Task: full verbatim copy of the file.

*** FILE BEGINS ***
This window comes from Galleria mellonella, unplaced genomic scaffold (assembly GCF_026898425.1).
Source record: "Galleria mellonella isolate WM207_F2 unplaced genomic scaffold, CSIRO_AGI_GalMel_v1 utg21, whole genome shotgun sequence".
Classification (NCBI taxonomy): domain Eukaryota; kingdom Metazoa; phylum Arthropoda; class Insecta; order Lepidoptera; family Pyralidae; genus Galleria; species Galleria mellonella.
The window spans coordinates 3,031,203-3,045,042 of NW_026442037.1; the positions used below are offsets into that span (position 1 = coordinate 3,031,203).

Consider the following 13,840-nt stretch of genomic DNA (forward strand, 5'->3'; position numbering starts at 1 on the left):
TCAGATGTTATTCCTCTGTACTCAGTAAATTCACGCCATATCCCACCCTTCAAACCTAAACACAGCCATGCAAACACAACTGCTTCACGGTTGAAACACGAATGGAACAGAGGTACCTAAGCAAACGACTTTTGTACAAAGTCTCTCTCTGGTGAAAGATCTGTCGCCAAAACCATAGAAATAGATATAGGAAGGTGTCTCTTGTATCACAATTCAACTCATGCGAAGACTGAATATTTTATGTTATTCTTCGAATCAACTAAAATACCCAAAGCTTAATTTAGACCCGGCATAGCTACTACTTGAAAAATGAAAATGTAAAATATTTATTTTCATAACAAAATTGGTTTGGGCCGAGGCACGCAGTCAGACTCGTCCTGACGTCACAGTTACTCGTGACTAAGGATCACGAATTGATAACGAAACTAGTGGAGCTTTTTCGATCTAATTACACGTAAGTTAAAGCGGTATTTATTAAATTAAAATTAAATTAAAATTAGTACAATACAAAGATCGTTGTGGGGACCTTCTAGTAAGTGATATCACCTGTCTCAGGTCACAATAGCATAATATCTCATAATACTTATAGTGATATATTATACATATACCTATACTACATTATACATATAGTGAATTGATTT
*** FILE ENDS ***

This window comes from Galleria mellonella, unplaced genomic scaffold (assembly GCF_026898425.1).
Source record: "Galleria mellonella isolate WM207_F2 unplaced genomic scaffold, CSIRO_AGI_GalMel_v1 utg21, whole genome shotgun sequence".
Classification (NCBI taxonomy): domain Eukaryota; kingdom Metazoa; phylum Arthropoda; class Insecta; order Lepidoptera; family Pyralidae; genus Galleria; species Galleria mellonella.
The window spans coordinates 3,031,203-3,045,042 of NW_026442037.1; the positions used below are offsets into that span (position 1 = coordinate 3,031,203).

Consider the following 13,840-nt stretch of genomic DNA (forward strand, 5'->3'; position numbering starts at 1 on the left):
TCAGATGTTATTCCTCTGTACTCAGTAAATTCACGCCATATCCCACCCTTCAAACCTAAACACAGCCATGCAAACACAACTGCTTCACGGTTGAAACACGAATGGAACAGAGGTACCTAAGCAAACGACTTTTGTACAAAGTCTCTCTCTGGTGAAAGATCTGTCGCCAAAACCATAGAAATAGATATAGGAAGGTGTCTCTTGTATCACAATTCAACTCATGCGAAGACTGAATATTTTATGTTATTCTTCGAATCAACTAAAATACCCAAAGCTTAATTTAGACCCGGCATAGCTACTACTTGAAAAATGAAAATGTAAAATATTTATTTTCATAACAAAATTGGTTTGGGCCGAGGCACGCAGTCAGACTCGTCCTGACGTCACAGTTACTCGTGACTAAGGATCACGAATTGATAACGAAACTAGTGGAGCTTTTTCGATCTAATTACACGTAAGTTAAAGCGGTATTTATTAAATTAAAATTAAATTAAAATTAGTACAATACAAAGATCGTTGTGGGGACCTTCTAGTAAGTGATATCACCTGTCTCAGGTCACAATAGCATAATATCTCATAATACTTATAGTGATATATTATACATATACCTATACTACATTATACATATAGTGAATTGATTT